75th Anniversary of Edmonton and Toronto Eparchies

       Cardinal James McGuigan (the de-facto primate of English-speaking Catholics in Canada) was deputized to install Bishop Savaryn as Exarch of Western Canada. The ceremony The ceremony took place on 13 April 1948 at Saint Josaphat’s in Edmonton, which was designated as the Western Exarchate’s new cathedral church. In attendance were 27 eparchial priests, 6 archbishops, 19 bishops (one from Africa, one from China and from Japan), 1 Abbot-nullius, 140 priests, and Sisters from various orders. McGuigan performed the act of enthronement, Bishop Ladyka preached Ukrainian, Archbishop MacDonald of Edmonton preached in English. 120 clergymen attended a luncheon at the MacDonald Hotel, and a reception for 400 parish and organizations representatives was held at the same venue, in the evening. Basilian Provincial Superior, Father Benjamin Baranyk, read the papal bull in Latin, Father Nestor Drohomyretsky read a Ukrainian translation of it, and Father Hryhoriychuk an English version. Ukrainian Catholic clergy attended from Saskatchewan, Manitoba, and even Ontario.

       Fathers Boretsky and Roboretsky were consecrated bishops on 27 May 1948 at Saint Michael’s Cathedral in Toronto. Cardinal McGuigan also issued a pastoral letter Canadian Catholics about the division, dated 6 May. In this letter, he affirmed that the migration of Ukrainians to North America had had a profound significance on the Catholic Church for having brought the Byzantine Rite to the new world. The cardinal contrasted the flourishing Ukrainian Catholic Church in Canada with the persecuted Church in behind the Iron Curtain, noting that, among the imprisoned clergy was the first Ukrainian bishop of Canada, Nykyta Budka. McGuigan concluded that the Russian Orthodox Church had become an instrument of the Communist dictatorship in persecuting and absorbing Greek-Catholics into their ranks.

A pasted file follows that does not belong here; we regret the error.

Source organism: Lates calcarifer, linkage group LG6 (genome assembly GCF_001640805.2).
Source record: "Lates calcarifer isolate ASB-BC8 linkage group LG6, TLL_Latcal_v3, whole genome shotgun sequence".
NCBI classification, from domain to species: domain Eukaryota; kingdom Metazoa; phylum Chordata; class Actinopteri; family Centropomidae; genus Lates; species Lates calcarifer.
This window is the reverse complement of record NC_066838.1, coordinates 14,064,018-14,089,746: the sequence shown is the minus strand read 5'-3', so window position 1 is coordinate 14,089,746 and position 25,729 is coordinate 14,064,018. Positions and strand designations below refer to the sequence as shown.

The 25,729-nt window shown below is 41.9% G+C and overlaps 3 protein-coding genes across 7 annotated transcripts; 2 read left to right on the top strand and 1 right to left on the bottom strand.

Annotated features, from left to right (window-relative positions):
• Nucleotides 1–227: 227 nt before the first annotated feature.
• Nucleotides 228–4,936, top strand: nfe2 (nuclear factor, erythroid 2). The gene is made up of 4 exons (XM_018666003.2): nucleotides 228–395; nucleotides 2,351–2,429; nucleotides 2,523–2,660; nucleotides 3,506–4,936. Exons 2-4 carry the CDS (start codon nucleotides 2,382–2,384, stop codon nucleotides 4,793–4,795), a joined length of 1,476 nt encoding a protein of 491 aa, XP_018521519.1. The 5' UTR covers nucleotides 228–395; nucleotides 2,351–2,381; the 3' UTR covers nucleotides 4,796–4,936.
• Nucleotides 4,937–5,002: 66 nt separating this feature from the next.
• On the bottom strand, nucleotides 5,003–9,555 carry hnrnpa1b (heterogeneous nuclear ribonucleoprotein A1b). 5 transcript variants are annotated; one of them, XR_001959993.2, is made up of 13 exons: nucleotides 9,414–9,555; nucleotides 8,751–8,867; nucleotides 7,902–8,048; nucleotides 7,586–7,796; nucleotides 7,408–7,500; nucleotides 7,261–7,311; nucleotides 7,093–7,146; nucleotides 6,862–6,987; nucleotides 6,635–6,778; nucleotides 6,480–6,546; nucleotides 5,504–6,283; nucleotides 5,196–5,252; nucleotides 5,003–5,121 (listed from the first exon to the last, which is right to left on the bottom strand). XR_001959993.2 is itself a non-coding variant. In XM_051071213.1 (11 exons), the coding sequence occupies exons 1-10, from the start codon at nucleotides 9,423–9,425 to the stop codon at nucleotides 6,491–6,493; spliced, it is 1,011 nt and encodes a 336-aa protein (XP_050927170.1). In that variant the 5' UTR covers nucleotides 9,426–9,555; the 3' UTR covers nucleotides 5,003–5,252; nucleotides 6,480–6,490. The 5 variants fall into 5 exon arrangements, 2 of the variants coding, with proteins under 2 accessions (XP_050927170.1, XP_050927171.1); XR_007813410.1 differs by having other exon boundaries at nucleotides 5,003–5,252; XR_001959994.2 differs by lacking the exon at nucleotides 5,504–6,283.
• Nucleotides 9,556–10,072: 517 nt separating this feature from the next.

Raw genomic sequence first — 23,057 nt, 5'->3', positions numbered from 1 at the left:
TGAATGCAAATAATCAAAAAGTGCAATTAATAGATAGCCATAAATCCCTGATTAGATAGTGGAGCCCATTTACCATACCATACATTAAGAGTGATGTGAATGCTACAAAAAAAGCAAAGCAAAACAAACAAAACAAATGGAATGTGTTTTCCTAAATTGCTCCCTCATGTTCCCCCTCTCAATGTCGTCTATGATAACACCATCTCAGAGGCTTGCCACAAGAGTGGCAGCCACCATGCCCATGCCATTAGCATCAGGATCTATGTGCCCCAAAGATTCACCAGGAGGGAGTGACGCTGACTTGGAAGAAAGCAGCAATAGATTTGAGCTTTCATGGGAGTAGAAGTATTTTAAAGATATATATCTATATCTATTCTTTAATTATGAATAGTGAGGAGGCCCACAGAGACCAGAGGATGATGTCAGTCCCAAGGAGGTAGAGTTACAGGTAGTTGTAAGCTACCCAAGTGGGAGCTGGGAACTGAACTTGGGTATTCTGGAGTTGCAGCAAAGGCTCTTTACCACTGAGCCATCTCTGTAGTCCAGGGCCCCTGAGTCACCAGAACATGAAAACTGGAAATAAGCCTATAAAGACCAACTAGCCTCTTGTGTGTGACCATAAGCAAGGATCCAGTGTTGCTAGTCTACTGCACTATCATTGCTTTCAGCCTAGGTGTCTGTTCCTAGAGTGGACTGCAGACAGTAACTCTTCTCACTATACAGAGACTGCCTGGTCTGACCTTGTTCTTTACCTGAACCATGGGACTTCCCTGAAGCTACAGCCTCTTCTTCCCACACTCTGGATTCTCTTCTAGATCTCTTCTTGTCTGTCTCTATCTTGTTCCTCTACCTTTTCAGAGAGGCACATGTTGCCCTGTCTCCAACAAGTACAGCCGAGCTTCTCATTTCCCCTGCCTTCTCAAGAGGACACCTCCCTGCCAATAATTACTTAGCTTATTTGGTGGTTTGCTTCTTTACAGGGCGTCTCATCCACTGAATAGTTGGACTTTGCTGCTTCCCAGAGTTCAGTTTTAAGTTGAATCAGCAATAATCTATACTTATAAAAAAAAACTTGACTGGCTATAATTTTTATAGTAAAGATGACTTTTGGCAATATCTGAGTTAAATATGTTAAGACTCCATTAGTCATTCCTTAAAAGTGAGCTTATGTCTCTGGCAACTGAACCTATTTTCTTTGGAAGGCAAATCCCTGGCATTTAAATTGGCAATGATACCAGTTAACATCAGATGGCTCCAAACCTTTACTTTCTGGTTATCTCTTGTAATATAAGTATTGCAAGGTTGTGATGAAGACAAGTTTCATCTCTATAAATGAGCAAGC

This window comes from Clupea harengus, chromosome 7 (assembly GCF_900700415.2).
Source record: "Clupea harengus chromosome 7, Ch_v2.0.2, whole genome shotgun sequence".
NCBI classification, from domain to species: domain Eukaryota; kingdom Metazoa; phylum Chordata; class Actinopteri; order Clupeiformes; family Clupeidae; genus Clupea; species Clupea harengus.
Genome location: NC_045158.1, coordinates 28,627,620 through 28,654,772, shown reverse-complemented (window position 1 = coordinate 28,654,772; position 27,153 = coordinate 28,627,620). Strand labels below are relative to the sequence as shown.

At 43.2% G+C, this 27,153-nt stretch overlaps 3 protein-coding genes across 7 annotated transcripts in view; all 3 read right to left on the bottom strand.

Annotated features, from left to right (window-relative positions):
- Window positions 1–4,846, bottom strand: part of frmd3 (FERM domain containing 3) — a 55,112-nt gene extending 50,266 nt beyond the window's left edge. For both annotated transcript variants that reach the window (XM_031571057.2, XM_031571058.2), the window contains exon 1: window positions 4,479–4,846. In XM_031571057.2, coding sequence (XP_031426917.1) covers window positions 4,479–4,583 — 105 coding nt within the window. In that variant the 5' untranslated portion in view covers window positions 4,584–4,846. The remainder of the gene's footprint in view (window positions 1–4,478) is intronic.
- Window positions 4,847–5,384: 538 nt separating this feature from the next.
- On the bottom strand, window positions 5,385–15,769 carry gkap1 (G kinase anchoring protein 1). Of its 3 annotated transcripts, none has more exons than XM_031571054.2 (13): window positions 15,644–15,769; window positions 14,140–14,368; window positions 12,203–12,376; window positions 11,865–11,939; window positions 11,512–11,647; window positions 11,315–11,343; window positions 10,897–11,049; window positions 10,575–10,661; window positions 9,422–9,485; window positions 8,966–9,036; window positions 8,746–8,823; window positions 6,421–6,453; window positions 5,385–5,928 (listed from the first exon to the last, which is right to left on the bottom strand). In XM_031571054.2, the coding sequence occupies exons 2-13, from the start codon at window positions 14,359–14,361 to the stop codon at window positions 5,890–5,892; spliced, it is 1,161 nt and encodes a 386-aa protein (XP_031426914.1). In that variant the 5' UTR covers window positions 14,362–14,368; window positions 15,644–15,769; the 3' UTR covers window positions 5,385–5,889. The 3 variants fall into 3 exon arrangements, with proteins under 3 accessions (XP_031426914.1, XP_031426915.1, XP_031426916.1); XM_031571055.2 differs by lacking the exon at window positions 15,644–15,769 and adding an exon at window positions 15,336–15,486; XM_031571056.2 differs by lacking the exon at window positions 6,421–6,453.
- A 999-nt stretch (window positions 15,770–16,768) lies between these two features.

The division into three exarchates was a step towards a more definitive ecclesial structure. On 17 June 1948, the four bishops held their first joint assembly and petitioned the Apostolic See to expedite the process and raise the status of the Church an ecclesiastical province headed by a metropolitan. But Cardinal Tisserant felt this was premature and Ladyka was granted instead the personal honour of titular Archbishop.

Boretsky Roberetsky ordination

       The division into three exarchates was a step towards a more definitive ecclesial structure. On 17 June 1948, the four bishops held their first joint assembly and petitioned the Apostolic See to expedite the process and raise the status of the Church an ecclesiastical province headed by a metropolitan. But Cardinal Tisserant felt this was premature and Ladyka was granted instead the personal honour of titular Archbishop.

       As the elder among the new exarchs, it was assumed by many that Nil Savaryn would one day succeed Ladyka. A plan to appoint him administrator of the Winnipeg Exarchate was rejected by Rome and, in his stead, in 1951, Redemptorist Father Maxim Hermaniuk was named Ladyka’s auxiliary, while Bishop Roboretsky was transferred to Saskatoon to head an exarchate for the Province of Saskatchewan. In 1956, the exarchates were raised to the status of eparchies and Hermaniuk was named the first Metropolitan.

75th Anniversary of Edmonton and Toronto Eparchies

       Hermaniuk, Savaryn, Boretsky and Roboretsky all served as “Fathers” of the Second Vatican Council. Although, Hermaniuk was most involved in its preparation and work, Savaryn made a significant number of interventions during the Council sessions: three on the Blessed Virgin Mary, three on the Eastern Catholic Churches, four on the office of bishops in the Church, and eleven proposals concerning religious orders. In his observations which the Vatican had elicited before the opening of the Council, in 1959, Savaryn touched on the problem of the Church calendar and feast days that were working days for the faithful.
       Nil Savaryn served as exarch and later eparch of Edmonton until his death on 8 January 1986. After the release of Cardinal Yosyf Slipyi from the Soviet Gulag, Savaryn strongly supported him in his quest for a Ukrainian Catholic Patriarchate. During the last two years, the eparchy was administered by his successor, Bishop Demetrius Martin Greschuk.